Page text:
Ghosts of past crisis hover over last-ditch Stormont talks

Analysis: Peter Robinson’s warning of losing Executive for a decade not without precedent

Northern Ireland First minister and DUP leader Peter Robinson at Stormont, Belfast. Photograph: PA Wire

Northern Ireland First minister and DUP leader Peter Robinson at Stormont, Belfast. Photograph: PA Wire


On Tuesday evening Peter Robinson was warning if the Stormont House talks, mark two, failed, Stormont could be down for a decade. By Wednesday evening his foreboding was ratcheted up a few levels.

There was a sound precedent for his warning. In 2002 the Northern Executive and Assembly were put on ice following Stormontgate in October that year, when it was alleged the Provisional IRA was operating a spy ring at Stormont.

It took almost five years before it was reactivated in May 2007, after Ian Paisley and Gerry Adams did that famous photoshoot in March of that year.

Now, we’re in similar desperate territory. The Northern Executive and Assembly haven’t gone wallop yet, but as one senior DUP source said on Wednesday morning, “It appears we’re heading for the rocks.” If this ship hits the reefs then it could indeed be many years before it is salvaged.

Prospects aren’t good, but the governments believe it is worth trying to see if the vessel can be steered into safer waters.

The parallels with Stormontgate run deep. In 2002 Sinn Féin’s Assembly administrator Denis Donaldson – subsequently exposed as a British agent and later again murdered in Co Donegal – and two other republicans were arrested in connection with the alleged spy ring.

The charges against them were dropped in December 2005, but as far as the Executive and Assembly were concerned that was academic: Stormont was long crashed by then, the damage well done.

Now another three senior republicans, Bobby Storey, Brian Gillen and Eddie Copeland, have been arrested in connection with last month’s murder of Belfast republican Kevin McGuigan.


Jim Allister

That’s what happened in 2002, and that’s what could happen in 2015. In relation to McGuigan’s murder, people will be charged only if police believe they have evidence. But a different court is operating here: the court of public and political opinion, and, most particularly, unionist political and public opinion. That’s also what happened 13 years ago.

The republican pedigree of Storey, Gillen and Copeland will only reinforce unionist suspicions that a link remains between the IRA and Sinn Féin. In the past, both Storey and Gillen have been named under House of Commons parliamentary privilege as senior IRA figures. Copeland is a well-known north Belfast republican, who has survived assassination attacks by loyalist paramilitaries and was wounded attending the wake house of Shankill bomber Thomas Begley.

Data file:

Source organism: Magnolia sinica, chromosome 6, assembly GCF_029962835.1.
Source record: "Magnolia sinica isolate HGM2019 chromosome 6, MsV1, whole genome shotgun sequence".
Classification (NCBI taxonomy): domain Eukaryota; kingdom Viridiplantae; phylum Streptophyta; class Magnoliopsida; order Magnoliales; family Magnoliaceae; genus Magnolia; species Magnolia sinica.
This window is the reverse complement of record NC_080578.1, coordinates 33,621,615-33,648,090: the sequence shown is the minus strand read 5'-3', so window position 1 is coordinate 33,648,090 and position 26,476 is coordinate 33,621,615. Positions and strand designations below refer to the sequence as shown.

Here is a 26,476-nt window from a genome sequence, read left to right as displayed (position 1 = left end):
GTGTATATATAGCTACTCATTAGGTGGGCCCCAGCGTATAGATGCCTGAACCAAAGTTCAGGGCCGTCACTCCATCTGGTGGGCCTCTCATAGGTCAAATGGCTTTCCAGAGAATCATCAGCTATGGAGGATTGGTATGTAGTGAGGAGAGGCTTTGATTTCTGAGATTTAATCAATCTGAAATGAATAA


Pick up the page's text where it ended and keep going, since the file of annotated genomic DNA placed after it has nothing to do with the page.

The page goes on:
The fact Gillen and Copeland were quickly on the scene when Gerard “Jock” Davison was murdered in Belfast in May to offer their support to his family, and the fact Storey was one of the pallbearers at his funeral, again isn’t evidence of any wrongdoing, but their arrests will certainly colour unionist perceptions of them, the IRA and Sinn Féin.


Ulster Unionist PartyGeorge Hamilton

Always the strategist, Robinson made another push to safeguard the institutions on Wednesday by demanding the adjournment or suspension of the Assembly to allow the talks to continue with full concentration.

But Robinson can only stretch so far; he needs help and reassurance from Sinn Féin. Last night there was no sign of such aid. McGuinness said he would oppose the adjournment and boasted his party was not afraid of facing elections if Stormont collapsed. UUP leader Mike Nesbitt also indicated he would resist any attempt by the Assembly business committee to carry a motion for adjournment.

If the adjournment attempt fails, Northern Secretary Theresa Villiers could introduce emergency British legislation to suspend Stormont altogether, pending the outcome of the talks. That would trigger an almighty row between Dublin and London and the DUP’s sense of it last night was that Villiers would resist such a move.

Last night it was down to whether the SDLP might for once break ranks with Sinn Féin and support the adjournment motion or abstain in the business committee vote.

Either position would mean the DUP and Alliance members of the committee could carry the motion. While the future of the Executive and Assembly remains perilous, that at least would buy some time.

Suggestions late on Wednesday were that the SDLP would oppose the adjournment on Thursday. However, Taoiseach Enda Kenny is on Thursday trying to change the party’s mind because, as a Government soure said: “Adjournment is the wise course of action.”